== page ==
September 2018
Volume 18, Issue 10
Open Access
Vision Sciences Society Annual Meeting Abstract  |   September 2018
Novel Blink Detection Method Based on Pupillometry Noise
Author Affiliations
  • Ronen Hershman
    Department of Cognitive and Brain Sciences, Ben-Gurion University of the Negev, Beer-Sheva, IsraelZlotowski Center for Neuroscience, Ben-Gurion University of the Negev, Beer-Sheva, Israel
  • Avishai Henik
    Zlotowski Center for Neuroscience, Ben-Gurion University of the Negev, Beer-Sheva, IsraelDepartment of Psychology, Ben-Gurion University of the Negev, Beer-Sheva, Israel
  • Noga Cohen
    Department of Psychology, Columbia University, New York, USA
Journal of Vision September 2018, Vol.18, 590. doi:10.1167/18.10.590
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      Ronen Hershman, Avishai Henik, Noga Cohen; Novel Blink Detection Method Based on Pupillometry Noise. Journal of Vision 2018;18(10):590. doi: 10.1167/18.10.590.

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      © ARVO (1962-2015); The Authors (2016-present)

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Abstract

Pupillometry (or measurement of pupil size) is commonly used as an index of cognitive load and arousal. Pupil size data is recorded using eye-tracking devices that provide an output containing pupil size at various points in time. During blinks, the eye-tracking device loses track of the pupil and this results in missing values in the output file. The missing-samples time window is preceded and followed by a sharp change in the recorded pupil size, due to the opening and closing of the eyelids. This eyelid signal can create artificial effects if it is not removed from the data. Thus, accurate detection of the onset and the offset of blinks is necessary for pupil size analysis. While there are several approaches to detecting and removing blinks from the data, most of these approaches do not remove the eyelid signal or they result in a relatively large data loss. The current work suggests a novel blink detection algorithm based on the fluctuations that characterize pupil data. These fluctuations ("noise") result from a measurement error produced by the eye-tracker device. Our algorithm finds the onset and offset of the blinks based on this fluctuation pattern and its distinctiveness from the eyelid signal. By comparing our algorithm to three other common blink detection methods and to two independent human raters, we demonstrate the effectiveness of our algorithm in detecting blink onset and offset.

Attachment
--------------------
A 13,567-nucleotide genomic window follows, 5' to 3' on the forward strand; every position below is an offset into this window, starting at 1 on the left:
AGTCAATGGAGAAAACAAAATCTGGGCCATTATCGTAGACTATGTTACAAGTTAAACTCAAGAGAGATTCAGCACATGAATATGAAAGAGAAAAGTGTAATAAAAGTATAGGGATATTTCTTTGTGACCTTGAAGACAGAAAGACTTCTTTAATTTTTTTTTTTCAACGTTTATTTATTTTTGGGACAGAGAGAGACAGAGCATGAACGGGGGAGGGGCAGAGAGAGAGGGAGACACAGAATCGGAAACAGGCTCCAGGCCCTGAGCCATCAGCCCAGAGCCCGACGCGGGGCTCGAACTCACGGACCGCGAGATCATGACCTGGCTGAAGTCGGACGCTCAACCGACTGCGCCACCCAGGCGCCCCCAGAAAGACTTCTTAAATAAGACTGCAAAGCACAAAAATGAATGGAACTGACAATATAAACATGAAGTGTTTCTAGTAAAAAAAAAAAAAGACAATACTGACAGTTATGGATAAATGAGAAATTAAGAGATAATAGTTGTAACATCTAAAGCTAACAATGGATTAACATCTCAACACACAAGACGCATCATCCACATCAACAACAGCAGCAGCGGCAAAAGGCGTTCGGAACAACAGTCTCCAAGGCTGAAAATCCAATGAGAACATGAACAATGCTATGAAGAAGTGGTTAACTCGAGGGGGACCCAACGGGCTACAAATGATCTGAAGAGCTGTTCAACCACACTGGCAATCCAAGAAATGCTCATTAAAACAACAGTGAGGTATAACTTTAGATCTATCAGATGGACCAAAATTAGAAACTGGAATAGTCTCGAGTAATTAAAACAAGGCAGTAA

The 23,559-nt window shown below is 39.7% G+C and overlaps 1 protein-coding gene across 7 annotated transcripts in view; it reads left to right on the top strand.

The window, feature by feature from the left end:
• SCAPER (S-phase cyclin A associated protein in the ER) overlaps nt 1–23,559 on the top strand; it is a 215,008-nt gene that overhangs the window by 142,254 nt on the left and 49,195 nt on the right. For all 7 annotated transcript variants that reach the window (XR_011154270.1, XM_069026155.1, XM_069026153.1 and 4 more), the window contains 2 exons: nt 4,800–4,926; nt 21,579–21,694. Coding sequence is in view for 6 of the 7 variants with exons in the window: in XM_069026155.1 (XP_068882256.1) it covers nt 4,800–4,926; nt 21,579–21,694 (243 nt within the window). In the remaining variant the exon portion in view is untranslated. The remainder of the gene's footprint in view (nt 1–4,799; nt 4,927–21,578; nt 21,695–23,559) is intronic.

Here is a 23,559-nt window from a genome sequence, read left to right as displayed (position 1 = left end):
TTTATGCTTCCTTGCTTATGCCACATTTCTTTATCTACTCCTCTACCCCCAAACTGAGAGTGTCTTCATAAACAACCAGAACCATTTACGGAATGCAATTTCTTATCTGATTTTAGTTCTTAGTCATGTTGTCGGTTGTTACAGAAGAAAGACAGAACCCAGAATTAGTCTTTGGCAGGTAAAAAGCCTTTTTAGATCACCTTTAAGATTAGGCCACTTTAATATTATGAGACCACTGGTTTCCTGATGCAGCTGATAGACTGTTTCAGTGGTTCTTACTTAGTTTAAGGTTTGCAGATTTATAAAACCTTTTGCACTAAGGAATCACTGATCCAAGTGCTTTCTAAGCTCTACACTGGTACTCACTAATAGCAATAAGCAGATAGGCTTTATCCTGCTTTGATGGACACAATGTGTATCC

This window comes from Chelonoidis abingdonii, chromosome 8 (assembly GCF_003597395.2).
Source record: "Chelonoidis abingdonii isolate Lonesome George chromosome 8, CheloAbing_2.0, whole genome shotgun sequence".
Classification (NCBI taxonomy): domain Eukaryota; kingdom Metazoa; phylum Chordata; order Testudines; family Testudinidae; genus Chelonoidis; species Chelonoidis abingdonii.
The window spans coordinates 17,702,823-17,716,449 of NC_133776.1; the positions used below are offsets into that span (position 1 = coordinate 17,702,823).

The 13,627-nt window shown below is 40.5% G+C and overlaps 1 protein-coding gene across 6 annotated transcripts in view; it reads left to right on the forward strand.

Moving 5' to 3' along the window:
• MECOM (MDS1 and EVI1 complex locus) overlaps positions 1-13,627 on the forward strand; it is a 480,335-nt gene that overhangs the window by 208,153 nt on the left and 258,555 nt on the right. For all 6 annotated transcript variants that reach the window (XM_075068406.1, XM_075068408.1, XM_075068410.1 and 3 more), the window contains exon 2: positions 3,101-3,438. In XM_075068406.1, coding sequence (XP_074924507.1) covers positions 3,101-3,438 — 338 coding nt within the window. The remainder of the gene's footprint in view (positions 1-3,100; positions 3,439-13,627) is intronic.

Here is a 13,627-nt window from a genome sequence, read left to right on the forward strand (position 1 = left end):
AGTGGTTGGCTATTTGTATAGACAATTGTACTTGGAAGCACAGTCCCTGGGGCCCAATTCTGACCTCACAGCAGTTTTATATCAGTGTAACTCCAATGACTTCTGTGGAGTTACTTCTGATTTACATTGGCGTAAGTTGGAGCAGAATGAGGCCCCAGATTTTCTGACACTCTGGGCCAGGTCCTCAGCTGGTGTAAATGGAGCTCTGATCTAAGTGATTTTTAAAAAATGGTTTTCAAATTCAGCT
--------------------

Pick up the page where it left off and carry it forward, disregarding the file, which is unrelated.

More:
Meeting abstract presented at VSS 2018

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